» Student Handout: The Main Characters and Issues of the Case
Part One Directions: Using the Web sites provided, identify the following.
Part Two Directions: In the short passage below from Playing the Race Card: Melodramas of Black and White from Uncle Tom to O. J. Simpson by Linda Williams, Dr. Williams uses To Kill A Mockingbird to set the reader up for the contrast she sees in the O.J. Simpson trial and aftermath.
"In the post-civil rights era, the classic version of the race trial has been Harper Lee's 1960 novel To Kill a Mockingbird, followed in 1962 by a popular film directed by Robert Mulligan. In this story, a black man is falsely accused of rape by poor white southerners, and a noble white defense attorney endures the scorn of his racist neighbors to defend him...It is a story typically told from either a safe historical or geographical distance, permitting the racial victims and villains to be clearly marked as figures out of a racially prejudiced time (the past) or place (the deep South). We can tell by his sweat in the overheated courtroom that the white man has falsely accused the black man. We know that even if justice is not done, that we, the audience-jury, will feel righteously condemnatory about the racial injustice—it is southern, it is archaic. If put in the position of jury we can be certain that we would judge more fairly" (p. 259).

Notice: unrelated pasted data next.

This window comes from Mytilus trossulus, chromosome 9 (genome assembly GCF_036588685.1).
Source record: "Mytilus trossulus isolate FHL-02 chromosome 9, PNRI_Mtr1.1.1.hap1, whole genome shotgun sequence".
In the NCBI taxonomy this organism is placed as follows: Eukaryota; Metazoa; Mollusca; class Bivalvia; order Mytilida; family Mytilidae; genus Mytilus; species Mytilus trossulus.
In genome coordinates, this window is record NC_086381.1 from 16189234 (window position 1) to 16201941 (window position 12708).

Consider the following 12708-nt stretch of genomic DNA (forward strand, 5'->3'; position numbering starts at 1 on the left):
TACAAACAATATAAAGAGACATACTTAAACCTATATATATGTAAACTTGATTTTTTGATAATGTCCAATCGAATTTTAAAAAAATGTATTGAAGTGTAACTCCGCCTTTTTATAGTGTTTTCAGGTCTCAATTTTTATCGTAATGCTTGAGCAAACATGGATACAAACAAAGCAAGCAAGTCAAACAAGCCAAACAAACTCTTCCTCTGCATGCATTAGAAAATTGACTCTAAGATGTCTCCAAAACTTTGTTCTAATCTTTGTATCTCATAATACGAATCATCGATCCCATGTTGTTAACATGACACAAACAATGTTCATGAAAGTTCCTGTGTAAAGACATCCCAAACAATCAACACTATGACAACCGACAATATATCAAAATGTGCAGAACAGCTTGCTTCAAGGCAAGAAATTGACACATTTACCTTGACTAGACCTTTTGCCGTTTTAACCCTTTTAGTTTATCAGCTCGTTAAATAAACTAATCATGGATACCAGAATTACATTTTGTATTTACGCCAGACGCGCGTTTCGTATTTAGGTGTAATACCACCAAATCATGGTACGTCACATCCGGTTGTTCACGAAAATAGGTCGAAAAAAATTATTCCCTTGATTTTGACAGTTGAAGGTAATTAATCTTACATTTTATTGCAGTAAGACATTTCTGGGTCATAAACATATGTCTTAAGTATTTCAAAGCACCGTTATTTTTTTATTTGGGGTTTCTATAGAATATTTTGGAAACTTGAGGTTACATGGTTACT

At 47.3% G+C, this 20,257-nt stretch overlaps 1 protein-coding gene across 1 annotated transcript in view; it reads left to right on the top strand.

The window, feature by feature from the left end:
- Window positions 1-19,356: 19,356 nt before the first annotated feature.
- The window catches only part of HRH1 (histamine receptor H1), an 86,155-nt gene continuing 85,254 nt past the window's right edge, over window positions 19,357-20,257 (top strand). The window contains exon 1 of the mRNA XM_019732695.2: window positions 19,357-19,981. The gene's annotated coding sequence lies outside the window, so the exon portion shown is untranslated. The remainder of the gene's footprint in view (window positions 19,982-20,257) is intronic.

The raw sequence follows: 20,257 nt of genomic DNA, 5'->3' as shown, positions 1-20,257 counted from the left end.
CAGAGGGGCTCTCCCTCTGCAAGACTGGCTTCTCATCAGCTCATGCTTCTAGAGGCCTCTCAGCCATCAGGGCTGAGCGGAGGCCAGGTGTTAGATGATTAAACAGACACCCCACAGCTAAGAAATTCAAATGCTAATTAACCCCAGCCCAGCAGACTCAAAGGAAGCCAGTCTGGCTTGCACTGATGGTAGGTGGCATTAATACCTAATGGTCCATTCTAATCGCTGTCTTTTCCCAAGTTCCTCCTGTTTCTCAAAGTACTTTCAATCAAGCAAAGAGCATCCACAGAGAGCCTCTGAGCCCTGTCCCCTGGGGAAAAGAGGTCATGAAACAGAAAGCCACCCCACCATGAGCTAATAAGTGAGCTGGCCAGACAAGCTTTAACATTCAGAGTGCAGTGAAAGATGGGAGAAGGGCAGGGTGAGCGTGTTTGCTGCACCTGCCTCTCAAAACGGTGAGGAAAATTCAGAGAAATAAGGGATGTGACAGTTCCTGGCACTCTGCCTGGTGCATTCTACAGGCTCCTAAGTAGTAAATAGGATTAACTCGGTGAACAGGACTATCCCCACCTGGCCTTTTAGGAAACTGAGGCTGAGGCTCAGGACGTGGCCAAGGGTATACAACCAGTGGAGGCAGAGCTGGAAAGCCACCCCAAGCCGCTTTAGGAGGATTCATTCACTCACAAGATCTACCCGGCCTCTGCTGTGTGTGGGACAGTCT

In the short passage that follows, Dr. Williams describes and analyzes what happened when the verdict was read at the televised Simpson trial.
"In the climactic verdict of the O.J. Simpson criminal trial...the melodrama of black and white became a melodrama of the differences in black and white perception...Finally, there was the subsequent phenomenon of the embittered reactions to the reactions: 'black indignation at white anger at black jubilation at Simpson's acquittal'"(258).